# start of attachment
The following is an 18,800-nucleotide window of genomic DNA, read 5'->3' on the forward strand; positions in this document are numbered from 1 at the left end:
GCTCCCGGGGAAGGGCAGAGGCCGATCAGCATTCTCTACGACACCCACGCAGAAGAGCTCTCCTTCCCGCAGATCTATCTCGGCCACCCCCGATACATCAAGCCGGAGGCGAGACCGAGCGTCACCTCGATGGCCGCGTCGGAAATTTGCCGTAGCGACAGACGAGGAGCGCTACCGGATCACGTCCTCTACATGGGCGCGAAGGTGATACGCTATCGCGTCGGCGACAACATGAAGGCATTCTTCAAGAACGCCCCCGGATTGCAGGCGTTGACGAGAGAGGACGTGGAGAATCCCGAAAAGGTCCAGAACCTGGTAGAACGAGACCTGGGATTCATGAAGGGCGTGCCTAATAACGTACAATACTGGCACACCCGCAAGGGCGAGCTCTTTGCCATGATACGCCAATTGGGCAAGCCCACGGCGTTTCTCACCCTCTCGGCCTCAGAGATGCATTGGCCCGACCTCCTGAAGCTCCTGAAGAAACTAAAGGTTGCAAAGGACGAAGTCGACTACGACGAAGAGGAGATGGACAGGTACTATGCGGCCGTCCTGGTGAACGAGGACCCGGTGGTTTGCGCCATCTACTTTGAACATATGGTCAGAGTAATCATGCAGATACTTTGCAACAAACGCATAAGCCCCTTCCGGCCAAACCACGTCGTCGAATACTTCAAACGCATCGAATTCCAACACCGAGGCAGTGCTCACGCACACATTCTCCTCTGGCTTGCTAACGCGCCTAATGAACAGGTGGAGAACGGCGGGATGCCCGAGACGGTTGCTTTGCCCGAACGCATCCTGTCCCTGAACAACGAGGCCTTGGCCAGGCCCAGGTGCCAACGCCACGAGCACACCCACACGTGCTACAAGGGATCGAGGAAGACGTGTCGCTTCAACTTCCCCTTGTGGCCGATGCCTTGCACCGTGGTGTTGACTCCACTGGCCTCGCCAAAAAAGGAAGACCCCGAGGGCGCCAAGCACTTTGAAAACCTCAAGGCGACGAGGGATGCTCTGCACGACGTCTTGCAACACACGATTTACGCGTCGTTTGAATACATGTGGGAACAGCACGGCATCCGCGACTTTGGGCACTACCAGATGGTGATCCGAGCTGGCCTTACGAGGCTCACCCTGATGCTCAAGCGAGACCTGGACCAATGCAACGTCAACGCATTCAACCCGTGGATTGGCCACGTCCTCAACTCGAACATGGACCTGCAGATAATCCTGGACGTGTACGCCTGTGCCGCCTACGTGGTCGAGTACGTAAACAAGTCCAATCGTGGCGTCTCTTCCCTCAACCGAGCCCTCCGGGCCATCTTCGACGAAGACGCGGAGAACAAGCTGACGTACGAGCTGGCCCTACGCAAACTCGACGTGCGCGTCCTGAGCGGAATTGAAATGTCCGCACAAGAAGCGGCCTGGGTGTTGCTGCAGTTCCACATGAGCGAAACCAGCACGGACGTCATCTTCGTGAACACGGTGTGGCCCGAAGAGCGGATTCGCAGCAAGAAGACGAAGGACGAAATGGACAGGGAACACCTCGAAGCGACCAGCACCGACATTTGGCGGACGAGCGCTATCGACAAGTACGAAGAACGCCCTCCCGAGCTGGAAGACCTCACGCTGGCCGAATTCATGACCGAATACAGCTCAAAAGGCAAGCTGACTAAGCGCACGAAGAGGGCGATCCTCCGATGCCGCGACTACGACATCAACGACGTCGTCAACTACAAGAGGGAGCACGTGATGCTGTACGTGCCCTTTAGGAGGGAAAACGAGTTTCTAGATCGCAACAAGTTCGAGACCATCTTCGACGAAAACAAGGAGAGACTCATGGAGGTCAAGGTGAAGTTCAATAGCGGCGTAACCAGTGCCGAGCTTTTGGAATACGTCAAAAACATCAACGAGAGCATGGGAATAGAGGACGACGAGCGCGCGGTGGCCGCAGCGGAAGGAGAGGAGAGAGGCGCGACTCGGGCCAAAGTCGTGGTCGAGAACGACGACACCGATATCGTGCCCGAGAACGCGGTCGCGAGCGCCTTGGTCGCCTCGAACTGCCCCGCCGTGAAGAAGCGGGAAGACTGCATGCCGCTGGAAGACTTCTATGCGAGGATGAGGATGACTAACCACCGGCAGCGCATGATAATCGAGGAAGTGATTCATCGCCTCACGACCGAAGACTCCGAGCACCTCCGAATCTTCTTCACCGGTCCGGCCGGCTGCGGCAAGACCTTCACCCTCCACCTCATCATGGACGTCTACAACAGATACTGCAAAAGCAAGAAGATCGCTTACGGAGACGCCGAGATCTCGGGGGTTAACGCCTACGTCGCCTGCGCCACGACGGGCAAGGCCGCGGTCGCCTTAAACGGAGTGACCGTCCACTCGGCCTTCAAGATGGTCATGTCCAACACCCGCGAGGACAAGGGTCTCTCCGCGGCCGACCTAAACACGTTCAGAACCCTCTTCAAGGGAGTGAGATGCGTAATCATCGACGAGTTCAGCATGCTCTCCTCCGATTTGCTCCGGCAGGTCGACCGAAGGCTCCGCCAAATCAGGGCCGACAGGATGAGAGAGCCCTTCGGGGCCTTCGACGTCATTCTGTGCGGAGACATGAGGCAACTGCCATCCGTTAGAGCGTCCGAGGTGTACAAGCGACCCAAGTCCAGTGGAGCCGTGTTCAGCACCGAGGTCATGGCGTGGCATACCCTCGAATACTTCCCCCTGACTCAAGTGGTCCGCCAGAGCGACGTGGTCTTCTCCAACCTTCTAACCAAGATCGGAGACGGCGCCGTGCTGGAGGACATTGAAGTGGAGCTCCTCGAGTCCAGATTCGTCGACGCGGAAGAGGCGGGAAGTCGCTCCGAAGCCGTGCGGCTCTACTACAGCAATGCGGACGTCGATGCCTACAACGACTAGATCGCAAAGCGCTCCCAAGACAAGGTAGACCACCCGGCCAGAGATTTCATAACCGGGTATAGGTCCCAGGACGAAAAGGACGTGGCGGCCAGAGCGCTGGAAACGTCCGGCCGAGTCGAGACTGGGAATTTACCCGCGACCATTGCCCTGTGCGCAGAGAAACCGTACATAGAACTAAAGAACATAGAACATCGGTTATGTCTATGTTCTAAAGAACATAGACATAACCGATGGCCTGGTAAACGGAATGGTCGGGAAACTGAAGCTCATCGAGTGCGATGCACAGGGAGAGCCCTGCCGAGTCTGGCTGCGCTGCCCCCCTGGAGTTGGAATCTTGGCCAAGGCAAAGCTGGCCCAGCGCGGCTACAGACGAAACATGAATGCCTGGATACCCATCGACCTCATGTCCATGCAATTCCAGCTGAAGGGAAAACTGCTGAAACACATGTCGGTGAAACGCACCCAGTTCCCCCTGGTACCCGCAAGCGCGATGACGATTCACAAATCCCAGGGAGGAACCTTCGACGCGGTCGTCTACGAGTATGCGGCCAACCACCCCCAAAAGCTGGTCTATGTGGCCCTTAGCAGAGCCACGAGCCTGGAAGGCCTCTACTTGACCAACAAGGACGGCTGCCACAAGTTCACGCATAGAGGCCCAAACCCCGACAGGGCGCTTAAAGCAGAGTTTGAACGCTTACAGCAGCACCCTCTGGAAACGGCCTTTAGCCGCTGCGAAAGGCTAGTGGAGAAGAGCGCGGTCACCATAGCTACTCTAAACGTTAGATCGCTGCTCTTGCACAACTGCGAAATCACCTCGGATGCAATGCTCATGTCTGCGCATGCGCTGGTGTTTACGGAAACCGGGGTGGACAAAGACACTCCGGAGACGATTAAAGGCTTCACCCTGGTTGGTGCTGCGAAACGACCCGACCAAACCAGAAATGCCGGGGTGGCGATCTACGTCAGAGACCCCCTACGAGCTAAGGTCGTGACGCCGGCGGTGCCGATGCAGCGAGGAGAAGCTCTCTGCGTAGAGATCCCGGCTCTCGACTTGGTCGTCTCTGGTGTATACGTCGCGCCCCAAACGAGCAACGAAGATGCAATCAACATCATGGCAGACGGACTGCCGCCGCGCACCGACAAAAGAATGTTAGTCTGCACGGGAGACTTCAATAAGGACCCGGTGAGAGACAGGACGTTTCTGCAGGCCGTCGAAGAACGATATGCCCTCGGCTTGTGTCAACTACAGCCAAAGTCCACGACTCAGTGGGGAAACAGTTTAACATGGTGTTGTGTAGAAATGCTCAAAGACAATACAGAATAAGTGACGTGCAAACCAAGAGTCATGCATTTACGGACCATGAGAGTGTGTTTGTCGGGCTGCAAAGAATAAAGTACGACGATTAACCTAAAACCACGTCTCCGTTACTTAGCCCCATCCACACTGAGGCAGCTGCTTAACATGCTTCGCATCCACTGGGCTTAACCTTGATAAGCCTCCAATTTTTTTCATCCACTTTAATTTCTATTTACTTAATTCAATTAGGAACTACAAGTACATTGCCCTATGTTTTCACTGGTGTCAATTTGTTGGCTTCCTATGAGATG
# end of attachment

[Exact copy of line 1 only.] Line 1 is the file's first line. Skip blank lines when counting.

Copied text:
The following is an 18,800-nucleotide window of genomic DNA, read 5'->3' on the forward strand; positions in this document are numbered from 1 at the left end: